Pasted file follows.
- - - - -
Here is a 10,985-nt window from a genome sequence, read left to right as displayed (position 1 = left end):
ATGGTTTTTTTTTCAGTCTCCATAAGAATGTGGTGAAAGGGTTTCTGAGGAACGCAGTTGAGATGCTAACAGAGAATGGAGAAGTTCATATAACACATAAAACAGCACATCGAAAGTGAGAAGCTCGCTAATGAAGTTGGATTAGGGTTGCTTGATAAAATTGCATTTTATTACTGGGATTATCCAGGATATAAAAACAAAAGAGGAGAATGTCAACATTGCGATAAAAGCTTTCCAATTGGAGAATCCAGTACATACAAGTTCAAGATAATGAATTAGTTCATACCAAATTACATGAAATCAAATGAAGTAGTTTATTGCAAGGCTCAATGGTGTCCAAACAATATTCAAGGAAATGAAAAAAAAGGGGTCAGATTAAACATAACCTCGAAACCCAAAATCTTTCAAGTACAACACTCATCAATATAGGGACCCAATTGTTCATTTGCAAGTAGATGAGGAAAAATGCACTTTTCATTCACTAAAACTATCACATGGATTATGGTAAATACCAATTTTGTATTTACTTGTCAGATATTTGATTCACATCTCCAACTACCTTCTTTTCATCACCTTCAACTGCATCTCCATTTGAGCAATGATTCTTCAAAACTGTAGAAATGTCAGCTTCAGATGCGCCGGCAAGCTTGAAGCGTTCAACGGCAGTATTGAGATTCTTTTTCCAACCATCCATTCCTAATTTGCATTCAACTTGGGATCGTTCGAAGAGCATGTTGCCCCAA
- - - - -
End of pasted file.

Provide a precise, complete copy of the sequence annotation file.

Here is a 10,985-nt window from a genome sequence, read left to right as displayed (position 1 = left end):
ATGGTTTTTTTTTCAGTCTCCATAAGAATGTGGTGAAAGGGTTTCTGAGGAACGCAGTTGAGATGCTAACAGAGAATGGAGAAGTTCATATAACACATAAAACAGCACATCGAAAGTGAGAAGCTCGCTAATGAAGTTGGATTAGGGTTGCTTGATAAAATTGCATTTTATTACTGGGATTATCCAGGATATAAAAACAAAAGAGGAGAATGTCAACATTGCGATAAAAGCTTTCCAATTGGAGAATCCAGTACATACAAGTTCAAGATAATGAATTAGTTCATACCAAATTACATGAAATCAAATGAAGTAGTTTATTGCAAGGCTCAATGGTGTCCAAACAATATTCAAGGAAATGAAAAAAAAGGGGTCAGATTAAACATAACCTCGAAACCCAAAATCTTTCAAGTACAACACTCATCAATATAGGGACCCAATTGTTCATTTGCAAGTAGATGAGGAAAAATGCACTTTTCATTCACTAAAACTATCACATGGATTATGGTAAATACCAATTTTGTATTTACTTGTCAGATATTTGATTCACATCTCCAACTACCTTCTTTTCATCACCTTCAACTGCATCTCCATTTGAGCAATGATTCTTCAAAACTGTAGAAATGTCAGCTTCAGATGCGCCGGCAAGCTTGAAGCGTTCAACGGCAGTATTGAGATTCTTTTTCCAACCATCCATTCCTAATTTGCATTCAACTTGGGATCGTTCGAAGAGCATGTTGCCCCAA